Changing a consumer unit
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Note that most of the work described here would be classed as a "notifiable work" under Part P of the building regulations.
Changing a consumer unit
This article discusses the reasons why you may need to change or upgrade a Consumer Unit (CU) aka "Fuse Box", and covers the procedures to follow. Note that this represent major electrical work, and should not be attempted unless you are confident that you understand the technicalities involved, and can produce an adequate standard of workmanship.
Reasons for a change
There is often an implicit assumption that a modern CU with resettable Miniture CIrcuit Breakers (MCBs) will be "better" than an existing one that has cartridge or re-wireable fuses. It is important to understand that both types of fused circuit protection are still permissible in the current wiring regulations, and can offer the required levels of protection. There are also disadvantages to changing from fuses to MCBs in some cases.
- You need provision for more circuits
- The existing CU is damaged in some way
- You need to better integrate (or provide for the first time) RCD protection for circuits.
- There is a risk that uninformed people may attempt to re-wire a fuse with the incorrect rating wire.
- You have older PVC T&E power cabling with undersized earth wires and re-wireable fuses.
- You need to separate out circuits to allow independent control - say for time switched electric heating, or for a power feed to an outbuilding.
- Nuisance trips. Modern MCBs react more quickly to very short term overloads, and may result in loss of power to a whole lighting circuit when a bulb blows.
- Discrimination: it can be harder to ensure that the circuit protective device nearest to a fault will be the only one to open when you have cascaded MCBs - sometimes upstream fuses interoperate better with downstream MCBs
- Expense: Changing a CU can be expensive, and may not bring significant benefits in overall safety. There may be other more serious problems with an electrical installation that are better addressed first.
- Extra work: Fitting a CU with RCD can often result in the installation not working initially due to a borrowed neutral or leakage.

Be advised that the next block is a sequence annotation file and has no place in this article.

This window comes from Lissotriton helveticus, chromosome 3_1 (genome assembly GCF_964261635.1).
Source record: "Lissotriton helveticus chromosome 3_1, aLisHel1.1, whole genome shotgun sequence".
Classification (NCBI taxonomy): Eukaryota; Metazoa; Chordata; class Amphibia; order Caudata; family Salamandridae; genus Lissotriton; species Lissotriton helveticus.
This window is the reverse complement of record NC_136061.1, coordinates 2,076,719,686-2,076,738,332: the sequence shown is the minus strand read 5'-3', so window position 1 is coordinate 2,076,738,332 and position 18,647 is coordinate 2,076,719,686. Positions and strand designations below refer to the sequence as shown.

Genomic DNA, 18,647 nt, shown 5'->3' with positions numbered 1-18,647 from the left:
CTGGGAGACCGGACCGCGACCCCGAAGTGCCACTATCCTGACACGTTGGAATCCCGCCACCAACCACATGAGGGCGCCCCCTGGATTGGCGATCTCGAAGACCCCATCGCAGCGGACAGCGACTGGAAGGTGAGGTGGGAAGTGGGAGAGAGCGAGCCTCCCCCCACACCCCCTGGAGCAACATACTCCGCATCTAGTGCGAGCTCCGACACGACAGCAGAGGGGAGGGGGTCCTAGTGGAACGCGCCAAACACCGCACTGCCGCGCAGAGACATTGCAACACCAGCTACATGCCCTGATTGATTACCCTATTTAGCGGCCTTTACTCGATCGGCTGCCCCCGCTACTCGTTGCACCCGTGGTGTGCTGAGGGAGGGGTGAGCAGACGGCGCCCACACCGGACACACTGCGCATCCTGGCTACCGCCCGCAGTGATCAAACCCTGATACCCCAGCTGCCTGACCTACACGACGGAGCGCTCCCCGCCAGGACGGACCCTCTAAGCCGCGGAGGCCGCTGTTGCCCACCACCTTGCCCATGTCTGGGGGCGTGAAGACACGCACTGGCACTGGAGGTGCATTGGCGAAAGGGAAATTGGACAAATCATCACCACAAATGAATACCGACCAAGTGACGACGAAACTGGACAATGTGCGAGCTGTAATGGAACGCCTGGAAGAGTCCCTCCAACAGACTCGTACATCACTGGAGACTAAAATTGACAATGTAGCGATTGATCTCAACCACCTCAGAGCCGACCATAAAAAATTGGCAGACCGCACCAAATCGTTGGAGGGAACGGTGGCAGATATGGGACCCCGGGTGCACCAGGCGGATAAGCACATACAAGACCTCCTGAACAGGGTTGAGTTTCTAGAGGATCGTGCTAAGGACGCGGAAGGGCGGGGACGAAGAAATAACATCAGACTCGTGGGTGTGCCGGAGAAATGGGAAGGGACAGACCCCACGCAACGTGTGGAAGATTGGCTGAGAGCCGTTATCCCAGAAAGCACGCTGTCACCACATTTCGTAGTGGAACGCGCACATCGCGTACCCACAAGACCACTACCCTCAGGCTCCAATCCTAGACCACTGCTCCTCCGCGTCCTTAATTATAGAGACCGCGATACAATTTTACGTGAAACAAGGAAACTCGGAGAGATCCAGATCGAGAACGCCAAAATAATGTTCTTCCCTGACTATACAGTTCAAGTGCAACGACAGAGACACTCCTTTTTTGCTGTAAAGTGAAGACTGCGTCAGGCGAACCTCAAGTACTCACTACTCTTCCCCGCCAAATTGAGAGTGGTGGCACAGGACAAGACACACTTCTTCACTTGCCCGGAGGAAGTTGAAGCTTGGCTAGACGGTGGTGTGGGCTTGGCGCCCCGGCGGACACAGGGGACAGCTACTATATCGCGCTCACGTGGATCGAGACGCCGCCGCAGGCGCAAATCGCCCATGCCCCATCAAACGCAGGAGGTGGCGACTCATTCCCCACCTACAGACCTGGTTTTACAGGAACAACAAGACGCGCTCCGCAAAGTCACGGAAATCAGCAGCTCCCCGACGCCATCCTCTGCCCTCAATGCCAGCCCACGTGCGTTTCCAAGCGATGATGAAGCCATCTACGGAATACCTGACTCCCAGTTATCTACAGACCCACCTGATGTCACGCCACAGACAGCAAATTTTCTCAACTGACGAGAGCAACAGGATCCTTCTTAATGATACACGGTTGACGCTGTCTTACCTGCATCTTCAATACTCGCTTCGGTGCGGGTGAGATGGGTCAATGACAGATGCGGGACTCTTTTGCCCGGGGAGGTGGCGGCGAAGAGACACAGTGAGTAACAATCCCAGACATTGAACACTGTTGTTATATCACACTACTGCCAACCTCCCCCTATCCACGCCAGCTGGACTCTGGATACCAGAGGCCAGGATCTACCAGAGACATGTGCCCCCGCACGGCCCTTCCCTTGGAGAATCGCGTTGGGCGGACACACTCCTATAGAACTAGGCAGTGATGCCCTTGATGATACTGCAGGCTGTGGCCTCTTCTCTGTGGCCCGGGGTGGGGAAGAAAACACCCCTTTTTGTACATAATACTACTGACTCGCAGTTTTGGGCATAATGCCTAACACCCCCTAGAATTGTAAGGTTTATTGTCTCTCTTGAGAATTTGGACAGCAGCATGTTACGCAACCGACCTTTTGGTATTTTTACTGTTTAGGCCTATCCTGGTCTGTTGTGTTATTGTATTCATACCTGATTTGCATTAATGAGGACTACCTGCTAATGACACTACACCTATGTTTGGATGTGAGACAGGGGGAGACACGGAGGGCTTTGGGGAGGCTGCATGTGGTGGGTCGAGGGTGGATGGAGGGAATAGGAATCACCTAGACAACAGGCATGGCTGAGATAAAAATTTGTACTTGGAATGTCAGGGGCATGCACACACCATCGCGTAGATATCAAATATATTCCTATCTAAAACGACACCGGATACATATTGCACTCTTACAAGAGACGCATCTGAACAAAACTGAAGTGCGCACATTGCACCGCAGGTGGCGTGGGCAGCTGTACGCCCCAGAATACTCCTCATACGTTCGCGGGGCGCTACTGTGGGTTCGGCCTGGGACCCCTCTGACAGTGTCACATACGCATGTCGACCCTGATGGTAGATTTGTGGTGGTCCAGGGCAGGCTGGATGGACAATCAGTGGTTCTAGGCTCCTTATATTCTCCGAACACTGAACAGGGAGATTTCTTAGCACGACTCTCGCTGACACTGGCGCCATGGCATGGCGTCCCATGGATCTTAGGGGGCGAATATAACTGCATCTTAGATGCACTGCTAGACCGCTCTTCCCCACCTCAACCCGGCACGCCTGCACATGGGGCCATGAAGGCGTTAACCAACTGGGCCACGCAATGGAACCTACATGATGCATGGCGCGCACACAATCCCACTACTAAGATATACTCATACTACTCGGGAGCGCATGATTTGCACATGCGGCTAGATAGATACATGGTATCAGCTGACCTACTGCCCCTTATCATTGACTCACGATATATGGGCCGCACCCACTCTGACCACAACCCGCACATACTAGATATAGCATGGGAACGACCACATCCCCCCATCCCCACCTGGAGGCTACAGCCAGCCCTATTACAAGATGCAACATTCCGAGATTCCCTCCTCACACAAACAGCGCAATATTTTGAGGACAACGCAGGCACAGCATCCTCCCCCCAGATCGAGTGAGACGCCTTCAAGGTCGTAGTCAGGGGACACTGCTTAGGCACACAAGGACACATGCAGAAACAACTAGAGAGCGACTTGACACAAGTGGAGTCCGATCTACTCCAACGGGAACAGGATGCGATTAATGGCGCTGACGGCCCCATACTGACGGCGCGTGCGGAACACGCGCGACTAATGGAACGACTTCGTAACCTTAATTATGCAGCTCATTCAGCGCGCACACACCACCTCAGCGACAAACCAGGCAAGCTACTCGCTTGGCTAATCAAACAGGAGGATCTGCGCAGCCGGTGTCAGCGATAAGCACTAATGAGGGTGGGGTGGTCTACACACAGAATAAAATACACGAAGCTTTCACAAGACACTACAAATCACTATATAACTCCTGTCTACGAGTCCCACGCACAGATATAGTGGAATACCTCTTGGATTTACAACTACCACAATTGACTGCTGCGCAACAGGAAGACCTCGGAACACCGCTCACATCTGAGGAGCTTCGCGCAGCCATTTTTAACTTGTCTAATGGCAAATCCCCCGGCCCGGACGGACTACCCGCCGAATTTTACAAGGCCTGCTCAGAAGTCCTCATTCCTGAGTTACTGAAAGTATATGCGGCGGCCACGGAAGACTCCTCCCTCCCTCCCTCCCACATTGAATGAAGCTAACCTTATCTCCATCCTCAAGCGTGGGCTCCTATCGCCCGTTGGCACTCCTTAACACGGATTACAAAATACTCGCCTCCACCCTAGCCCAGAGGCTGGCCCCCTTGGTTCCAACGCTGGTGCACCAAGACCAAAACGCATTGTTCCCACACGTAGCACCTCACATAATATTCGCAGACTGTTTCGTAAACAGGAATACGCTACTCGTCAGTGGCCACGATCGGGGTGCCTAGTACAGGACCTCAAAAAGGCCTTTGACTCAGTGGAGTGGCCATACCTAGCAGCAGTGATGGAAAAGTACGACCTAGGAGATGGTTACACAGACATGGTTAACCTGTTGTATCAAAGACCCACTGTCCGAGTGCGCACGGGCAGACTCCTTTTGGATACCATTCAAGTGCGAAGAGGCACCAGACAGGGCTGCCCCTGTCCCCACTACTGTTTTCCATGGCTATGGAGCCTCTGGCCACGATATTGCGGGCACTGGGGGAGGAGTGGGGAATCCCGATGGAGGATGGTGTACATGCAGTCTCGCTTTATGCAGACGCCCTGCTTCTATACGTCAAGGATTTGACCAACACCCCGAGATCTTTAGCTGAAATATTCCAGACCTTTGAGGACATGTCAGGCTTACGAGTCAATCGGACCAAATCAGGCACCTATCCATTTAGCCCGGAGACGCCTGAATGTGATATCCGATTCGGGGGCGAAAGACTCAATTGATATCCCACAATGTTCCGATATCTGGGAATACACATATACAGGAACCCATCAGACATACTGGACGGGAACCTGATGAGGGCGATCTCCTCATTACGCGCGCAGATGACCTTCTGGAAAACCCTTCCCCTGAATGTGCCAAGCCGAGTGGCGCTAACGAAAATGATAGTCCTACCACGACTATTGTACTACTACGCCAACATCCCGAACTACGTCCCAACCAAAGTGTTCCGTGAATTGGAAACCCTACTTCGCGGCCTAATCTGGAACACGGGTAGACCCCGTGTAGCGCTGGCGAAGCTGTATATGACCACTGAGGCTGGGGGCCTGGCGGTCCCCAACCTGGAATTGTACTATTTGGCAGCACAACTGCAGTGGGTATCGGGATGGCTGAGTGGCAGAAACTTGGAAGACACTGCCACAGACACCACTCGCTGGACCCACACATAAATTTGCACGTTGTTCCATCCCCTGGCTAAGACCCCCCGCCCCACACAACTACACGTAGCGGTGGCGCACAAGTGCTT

Types of CU
Modern CUs for domestic properties tend to be based round similar designs regardless of the manufacturer. Typically they use a DIN mounting rail system onto which the protective devices "clip on". Incoming power is fed via one or more switches and RCDs to a "busbar", which feeds power to each protective device. The circuit wires are connected to Neutral and Earth busbars, plus the individual circuit breakers.
The simplest CUs have just a single main switch, and space for a number of protective devices. The number of spaces (or "ways") dictates how many circuits can be connected. The smallest CUs have 1 or 2 ways and are suitable for some applications like a garage or shed supply. Larger ones can have 16 or more ways.
A popular type of CU is the "split load" type. This has the busbar divided at some point and allows the CU to be powered in two sections. Typically one section under the control of a switch, and the other section fed via a RCD. This allows RCD protection to be applied to some circuits but not others.
With forthcoming changes in the 17th Edition of the Wiring Regulations requiring 30mA RCD protection for many more types of cable location, it is likely that the use of RCBOs, which combine an MCB and an RCD in one device, on individual circuits will be more popular.
Location Ways RCDs Split Load Vs Multiple Henley block External main switch PSSC PFC Breaking Capacity
Main eq bonds Existing Circuit tests
Disconnecting the power
Removing Old CU
Installing new CU
Testing CU main wiring
Pre flight checks
Nuisance RCD trips
It is not uncommon for a new CU to trip the RCD as soon as power is turned on. There are a number of common causes of this, which are addressed in the RCD article.